Sunday, October 24, 2021

The Innamorati

Midori Snyder
Completed 10/23/2021, Reviewed 10/14/2021
4 stars

I’ve begun a new personal challenge of reading all the Mythopoeic and World Fantasy Award winners.  I’ve already read just over twenty over the years and I have about eighty to go.  This challenge should last me about 2 years or so.  So my blog entries will have mostly fantasy reviews for a while.  The first of this new challenge is a Mythopoeic winner from 2001.  It’s an alternate Renaissance Italy with some interesting magic based on mythology and the Commedia dell’Arte.  Innamorati itself means the lovers, stock characters from the Commedia whose sole purpose was to fall in love and win in the end.  I learned a lot about the Commedia in this very interesting and well written novel.  It was very intriguing and once I got my bearings in the book, was really gripped by it.  

It’s hard to give a plot summary because there are so many characters, but I’ll give it a try.  The story begins with Anna, a mask maker whose masks make the wearer fully embody the characters they represent, like Il Capitano, Pulcinella, and Columbina.  The masks even speak when not being worn.  Anna has been cursed and has not been able to make a new mask for five years.  She and her daughter are now on the brink of poverty.  After a tryst with a local priest, she decides to go to Labirinto, the city of a maze that when traversed supposedly removes the curse.  Besides Anna and her daughter, the guilt-ridden priest, and the man who secretly loves Anna follow her to the maze.  Several others find themselves on the journey there as well, including a stuttering actor, a landlocked silent siren, a street urchin, a lawyer who used to be a poet, his untrustworthy assistant, a prostitute, and a former war hero who now is constantly in duels.  Their paths eventually cross, and all are seeking some sort of relief from the misery of their lives.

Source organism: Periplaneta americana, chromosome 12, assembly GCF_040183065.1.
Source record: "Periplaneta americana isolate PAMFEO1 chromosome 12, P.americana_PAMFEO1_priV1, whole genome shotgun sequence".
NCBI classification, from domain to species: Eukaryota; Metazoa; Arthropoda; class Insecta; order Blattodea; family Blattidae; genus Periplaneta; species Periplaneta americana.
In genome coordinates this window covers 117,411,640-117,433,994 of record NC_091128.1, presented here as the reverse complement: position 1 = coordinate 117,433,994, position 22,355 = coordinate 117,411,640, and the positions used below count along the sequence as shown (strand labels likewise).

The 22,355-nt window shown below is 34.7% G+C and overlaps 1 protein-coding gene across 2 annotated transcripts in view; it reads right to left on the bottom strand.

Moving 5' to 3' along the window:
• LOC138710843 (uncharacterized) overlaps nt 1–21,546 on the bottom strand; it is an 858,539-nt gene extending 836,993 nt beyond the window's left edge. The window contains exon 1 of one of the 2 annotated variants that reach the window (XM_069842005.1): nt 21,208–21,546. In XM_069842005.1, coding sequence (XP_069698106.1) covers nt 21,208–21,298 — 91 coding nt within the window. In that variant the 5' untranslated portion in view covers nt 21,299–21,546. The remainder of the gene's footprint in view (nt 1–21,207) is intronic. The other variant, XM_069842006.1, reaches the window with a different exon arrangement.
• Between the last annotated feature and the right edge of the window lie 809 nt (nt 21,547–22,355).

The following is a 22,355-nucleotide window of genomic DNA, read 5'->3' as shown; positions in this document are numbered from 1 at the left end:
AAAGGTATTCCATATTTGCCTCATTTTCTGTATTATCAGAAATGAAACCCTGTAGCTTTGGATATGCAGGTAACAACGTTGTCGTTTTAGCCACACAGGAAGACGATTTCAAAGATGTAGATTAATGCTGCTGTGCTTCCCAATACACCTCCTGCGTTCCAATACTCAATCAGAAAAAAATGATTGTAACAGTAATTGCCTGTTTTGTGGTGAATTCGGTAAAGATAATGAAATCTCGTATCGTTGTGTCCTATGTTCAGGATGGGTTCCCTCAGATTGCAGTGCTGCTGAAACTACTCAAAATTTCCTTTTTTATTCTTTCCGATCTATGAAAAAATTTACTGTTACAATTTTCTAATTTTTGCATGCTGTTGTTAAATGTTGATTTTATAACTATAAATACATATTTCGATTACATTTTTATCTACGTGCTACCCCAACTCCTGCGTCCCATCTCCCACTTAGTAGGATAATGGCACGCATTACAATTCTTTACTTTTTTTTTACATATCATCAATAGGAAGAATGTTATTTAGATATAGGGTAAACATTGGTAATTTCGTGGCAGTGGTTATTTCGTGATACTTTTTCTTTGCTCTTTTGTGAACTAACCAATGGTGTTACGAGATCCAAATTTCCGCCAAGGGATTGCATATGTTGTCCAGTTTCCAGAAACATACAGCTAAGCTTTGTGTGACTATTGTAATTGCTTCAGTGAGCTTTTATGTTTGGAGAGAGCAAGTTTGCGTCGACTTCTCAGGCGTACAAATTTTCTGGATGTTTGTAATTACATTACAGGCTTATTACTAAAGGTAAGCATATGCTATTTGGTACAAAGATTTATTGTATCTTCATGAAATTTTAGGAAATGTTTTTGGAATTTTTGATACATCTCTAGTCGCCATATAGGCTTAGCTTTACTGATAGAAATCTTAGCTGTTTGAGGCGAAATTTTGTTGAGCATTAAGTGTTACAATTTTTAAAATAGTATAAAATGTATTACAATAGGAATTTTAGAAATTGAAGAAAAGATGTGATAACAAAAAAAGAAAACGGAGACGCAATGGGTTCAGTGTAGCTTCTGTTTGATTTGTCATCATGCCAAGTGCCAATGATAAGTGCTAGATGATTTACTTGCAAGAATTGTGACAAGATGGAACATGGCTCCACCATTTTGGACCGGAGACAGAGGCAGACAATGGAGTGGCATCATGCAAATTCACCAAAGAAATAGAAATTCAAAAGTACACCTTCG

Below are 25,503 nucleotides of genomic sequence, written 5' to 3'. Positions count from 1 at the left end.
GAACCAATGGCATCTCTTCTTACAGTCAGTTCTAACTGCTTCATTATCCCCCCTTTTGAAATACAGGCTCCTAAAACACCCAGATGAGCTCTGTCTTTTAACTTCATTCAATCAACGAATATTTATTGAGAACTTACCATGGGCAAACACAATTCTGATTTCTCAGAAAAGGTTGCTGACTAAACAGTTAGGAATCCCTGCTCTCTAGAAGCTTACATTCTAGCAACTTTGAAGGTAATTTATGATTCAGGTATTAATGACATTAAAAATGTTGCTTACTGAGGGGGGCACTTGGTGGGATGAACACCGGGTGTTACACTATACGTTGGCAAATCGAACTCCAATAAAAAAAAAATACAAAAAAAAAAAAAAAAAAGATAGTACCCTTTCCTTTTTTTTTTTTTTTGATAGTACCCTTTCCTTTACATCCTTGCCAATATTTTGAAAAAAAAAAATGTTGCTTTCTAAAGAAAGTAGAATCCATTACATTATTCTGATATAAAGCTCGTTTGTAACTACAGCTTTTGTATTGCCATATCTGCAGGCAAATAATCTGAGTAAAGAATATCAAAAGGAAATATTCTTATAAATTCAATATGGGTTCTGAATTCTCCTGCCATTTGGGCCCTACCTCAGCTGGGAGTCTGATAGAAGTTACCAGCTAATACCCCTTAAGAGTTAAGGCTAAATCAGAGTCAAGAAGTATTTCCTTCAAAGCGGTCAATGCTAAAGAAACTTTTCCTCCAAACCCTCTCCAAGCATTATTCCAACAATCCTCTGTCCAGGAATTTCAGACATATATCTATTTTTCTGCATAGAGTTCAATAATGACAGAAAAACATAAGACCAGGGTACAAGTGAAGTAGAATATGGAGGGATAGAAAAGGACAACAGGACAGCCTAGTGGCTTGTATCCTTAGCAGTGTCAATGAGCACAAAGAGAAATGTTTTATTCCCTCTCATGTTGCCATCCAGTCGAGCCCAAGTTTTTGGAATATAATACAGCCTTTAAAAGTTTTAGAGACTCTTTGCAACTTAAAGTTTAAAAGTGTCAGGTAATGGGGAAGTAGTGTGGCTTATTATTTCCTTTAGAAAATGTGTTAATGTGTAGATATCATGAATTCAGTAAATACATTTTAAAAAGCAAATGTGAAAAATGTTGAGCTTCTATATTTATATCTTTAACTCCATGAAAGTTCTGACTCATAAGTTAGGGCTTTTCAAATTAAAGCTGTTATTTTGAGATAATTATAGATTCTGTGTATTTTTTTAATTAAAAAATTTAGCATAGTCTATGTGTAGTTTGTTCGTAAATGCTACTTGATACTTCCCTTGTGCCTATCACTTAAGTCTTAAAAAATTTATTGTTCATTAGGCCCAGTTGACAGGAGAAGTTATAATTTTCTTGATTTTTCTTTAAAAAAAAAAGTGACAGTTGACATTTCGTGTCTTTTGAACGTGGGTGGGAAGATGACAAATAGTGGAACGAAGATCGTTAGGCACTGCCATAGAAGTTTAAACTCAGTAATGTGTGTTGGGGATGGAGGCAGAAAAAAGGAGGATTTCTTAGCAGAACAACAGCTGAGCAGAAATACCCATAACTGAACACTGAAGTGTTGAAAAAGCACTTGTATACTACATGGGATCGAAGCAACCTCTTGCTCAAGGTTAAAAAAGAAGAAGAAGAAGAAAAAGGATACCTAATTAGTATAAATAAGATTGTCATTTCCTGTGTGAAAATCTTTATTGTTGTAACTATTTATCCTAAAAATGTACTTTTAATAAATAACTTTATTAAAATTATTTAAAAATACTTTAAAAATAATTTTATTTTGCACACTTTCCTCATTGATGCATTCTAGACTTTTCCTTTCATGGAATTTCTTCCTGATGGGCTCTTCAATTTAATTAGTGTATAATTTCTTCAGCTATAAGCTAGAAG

The number of characters really had me thrown for a while.  There were so many, but they were all very different.  Except for a few names that were a little too close for comfort, I was able to keep them straight in my head.  The book was written in third person omniscient, which was easier than having so many first-person narrators.  I have a hard time saying which characters I liked the best because they were all so well done.  All of them drew on my empathy, even the untrustworthy assistant to the lawyer.  He was a lying thief and swindler who took advantage of the lawyer, but turned out to be an asset to the street urchin.  Anna’s daughter is also worth noting.  She doesn’t believe she’s been cursed as her mother had been, but she’s shy, bespectacled, plain looking, and sixteen years old with no prospects for marriage.  However, on her journey, she finds understanding and appreciation from the stuttering actor whose impediment seems to originate from his father’s emotional coldness.  

I thought the world-building was terrific.  The magic of the masks and the maze were mesmerizing (see, I alliterated there).  It wasn’t abracadabra magic.  It was a little more subtle and well-integrated.  The introduction of mythology was also well done.  The siren features prominently.  She’s been forced into silence by Orpheus and condemned to live on land.  The goddess Diana, nymphs, satyrs, and centaurs make appearances in the maze.  

I think the most amazing thing about this book is that it was a large ensemble piece where every character received a good amount of attention without making the book huge.  I felt like I got to know them all and they were all believable.  I give this book four stars out of five.  I highly recommend this book if you can find it.  It’s out of print and there’s no e-book version.  I got it from the library the next county over.  Snyder is not that prolific a novel writer, but has written a lot of shorter works and is involved with fantasy literature in other capacities.  

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